PARTNER'S CONFLICT BEHAVIOR AND RECIPIENT'S ATTACHMENT STYLE AS PREDICTORS OF PERCEIVED CRITICISM IN CLINICAL COUPLES
Savory, Kara Lee
Epstein, Norman B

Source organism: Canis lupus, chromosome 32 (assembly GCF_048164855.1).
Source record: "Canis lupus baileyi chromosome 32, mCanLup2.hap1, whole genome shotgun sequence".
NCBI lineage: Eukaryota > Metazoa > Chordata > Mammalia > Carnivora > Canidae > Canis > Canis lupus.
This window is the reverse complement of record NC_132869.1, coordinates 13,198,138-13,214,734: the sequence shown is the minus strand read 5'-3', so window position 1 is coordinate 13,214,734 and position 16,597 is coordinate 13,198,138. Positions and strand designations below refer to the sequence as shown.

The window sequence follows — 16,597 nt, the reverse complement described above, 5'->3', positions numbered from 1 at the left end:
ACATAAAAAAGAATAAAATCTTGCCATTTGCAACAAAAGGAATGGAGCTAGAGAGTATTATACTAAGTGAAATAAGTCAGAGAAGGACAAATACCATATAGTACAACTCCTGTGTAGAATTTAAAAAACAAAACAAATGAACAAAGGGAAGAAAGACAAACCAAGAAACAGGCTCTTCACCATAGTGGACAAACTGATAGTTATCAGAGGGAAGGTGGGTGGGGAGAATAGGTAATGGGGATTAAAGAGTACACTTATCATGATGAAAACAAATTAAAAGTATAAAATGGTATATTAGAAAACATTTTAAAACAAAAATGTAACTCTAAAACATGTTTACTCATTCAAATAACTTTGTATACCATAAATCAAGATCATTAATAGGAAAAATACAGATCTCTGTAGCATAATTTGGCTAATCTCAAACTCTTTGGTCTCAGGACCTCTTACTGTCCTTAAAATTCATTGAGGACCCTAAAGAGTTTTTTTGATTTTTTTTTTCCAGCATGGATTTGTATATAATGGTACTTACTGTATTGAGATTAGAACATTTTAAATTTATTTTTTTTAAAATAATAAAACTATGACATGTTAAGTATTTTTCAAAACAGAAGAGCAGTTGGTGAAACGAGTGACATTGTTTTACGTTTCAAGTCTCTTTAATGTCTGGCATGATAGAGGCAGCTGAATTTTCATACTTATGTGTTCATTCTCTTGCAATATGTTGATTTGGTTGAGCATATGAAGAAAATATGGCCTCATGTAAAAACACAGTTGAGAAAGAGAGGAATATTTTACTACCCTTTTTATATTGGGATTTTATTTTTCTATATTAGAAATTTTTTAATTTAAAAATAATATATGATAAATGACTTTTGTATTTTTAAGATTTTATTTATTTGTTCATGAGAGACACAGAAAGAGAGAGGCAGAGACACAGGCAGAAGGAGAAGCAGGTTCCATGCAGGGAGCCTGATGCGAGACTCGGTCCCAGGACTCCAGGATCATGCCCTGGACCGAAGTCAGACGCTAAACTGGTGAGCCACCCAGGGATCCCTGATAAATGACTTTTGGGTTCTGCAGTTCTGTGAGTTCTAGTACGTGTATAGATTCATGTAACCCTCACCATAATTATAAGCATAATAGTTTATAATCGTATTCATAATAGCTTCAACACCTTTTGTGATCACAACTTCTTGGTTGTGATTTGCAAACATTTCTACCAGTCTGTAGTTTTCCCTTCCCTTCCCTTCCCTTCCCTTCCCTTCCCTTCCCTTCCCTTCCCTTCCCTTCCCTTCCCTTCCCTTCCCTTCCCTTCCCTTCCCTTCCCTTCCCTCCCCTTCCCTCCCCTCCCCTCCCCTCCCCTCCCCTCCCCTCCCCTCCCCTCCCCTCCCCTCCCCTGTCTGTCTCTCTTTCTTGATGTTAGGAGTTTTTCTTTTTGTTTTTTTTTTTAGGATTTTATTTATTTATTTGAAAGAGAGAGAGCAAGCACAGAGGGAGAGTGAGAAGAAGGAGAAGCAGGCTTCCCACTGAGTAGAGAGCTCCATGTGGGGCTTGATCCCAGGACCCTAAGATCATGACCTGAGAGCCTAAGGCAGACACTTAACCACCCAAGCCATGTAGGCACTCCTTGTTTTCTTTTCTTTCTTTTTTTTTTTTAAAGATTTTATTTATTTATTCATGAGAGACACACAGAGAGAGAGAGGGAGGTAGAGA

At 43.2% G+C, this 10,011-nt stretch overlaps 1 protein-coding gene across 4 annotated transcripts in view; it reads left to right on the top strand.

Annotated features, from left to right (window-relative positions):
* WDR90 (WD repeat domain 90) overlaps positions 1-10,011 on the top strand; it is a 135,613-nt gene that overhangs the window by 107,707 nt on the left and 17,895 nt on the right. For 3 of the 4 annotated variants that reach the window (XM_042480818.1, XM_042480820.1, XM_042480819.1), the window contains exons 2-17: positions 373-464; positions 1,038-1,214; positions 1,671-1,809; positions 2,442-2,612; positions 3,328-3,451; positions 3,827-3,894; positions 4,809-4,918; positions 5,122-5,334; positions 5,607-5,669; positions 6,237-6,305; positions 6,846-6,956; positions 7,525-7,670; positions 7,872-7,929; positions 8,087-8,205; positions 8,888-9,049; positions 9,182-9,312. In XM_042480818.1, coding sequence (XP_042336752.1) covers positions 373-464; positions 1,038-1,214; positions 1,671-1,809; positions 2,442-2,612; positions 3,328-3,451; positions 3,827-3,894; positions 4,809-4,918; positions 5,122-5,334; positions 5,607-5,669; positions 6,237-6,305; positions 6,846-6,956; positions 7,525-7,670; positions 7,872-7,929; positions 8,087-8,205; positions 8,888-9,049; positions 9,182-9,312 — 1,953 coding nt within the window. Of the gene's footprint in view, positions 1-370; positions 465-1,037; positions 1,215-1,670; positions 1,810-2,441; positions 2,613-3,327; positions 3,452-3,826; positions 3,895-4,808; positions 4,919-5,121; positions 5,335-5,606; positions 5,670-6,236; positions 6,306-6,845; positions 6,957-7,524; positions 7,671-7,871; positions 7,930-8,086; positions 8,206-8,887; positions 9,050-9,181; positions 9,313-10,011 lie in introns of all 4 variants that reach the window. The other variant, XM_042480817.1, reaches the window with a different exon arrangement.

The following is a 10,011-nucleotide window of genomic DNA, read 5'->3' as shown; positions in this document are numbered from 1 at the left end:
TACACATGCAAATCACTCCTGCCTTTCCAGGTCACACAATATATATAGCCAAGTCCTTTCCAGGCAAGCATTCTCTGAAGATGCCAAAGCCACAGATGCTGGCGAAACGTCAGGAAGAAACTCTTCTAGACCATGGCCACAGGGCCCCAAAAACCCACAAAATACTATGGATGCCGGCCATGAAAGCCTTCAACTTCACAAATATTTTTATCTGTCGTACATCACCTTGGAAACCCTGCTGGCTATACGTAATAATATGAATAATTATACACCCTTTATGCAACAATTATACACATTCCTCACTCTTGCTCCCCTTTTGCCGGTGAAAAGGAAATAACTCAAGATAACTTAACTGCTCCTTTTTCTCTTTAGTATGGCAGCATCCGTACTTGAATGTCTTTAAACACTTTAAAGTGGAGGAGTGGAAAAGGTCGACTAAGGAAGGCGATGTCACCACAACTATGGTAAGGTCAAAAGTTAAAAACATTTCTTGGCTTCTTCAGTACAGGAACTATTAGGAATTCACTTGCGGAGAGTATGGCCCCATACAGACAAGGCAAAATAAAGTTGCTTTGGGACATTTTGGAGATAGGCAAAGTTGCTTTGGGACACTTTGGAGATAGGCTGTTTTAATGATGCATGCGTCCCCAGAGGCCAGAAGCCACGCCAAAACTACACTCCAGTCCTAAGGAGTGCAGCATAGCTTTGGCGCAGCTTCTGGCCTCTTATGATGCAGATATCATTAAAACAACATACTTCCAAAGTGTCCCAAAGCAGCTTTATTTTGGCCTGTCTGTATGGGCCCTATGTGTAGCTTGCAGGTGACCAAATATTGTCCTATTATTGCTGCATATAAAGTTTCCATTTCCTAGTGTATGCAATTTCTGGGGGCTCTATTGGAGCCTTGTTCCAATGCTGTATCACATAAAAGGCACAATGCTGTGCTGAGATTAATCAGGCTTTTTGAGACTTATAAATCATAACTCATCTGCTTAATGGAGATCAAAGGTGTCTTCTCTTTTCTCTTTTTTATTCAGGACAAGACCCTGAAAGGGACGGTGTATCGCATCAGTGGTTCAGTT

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The association between critical communication behavior exhibited by one member of a couple during a conversation and the amount of criticism that is perceived by the person's partner was explored. The study investigated whether that association is moderated by the degrees to which the recipient of messages identifies with each of four attachment styles (secure, fearful, preoccupied, and dismissing). The sample was 95 couples who had sought therapy at a university-based couple and family therapy clinic. Each couple engaged in a 10-minute discussion of a conflictual issue in their relationship, which was video-recorded and subsequently coded for constructive and destructive communication behavior, including criticism. For both men and women, the amount of actual criticism predicted the amount perceived. Attachment styles did not directly predict the amount of criticism perceived, but there was evidence that for both genders attachment styles moderated the relationship between the degree of conflict behavior exhibited by the partner and the amount of criticism that the recipient perceived.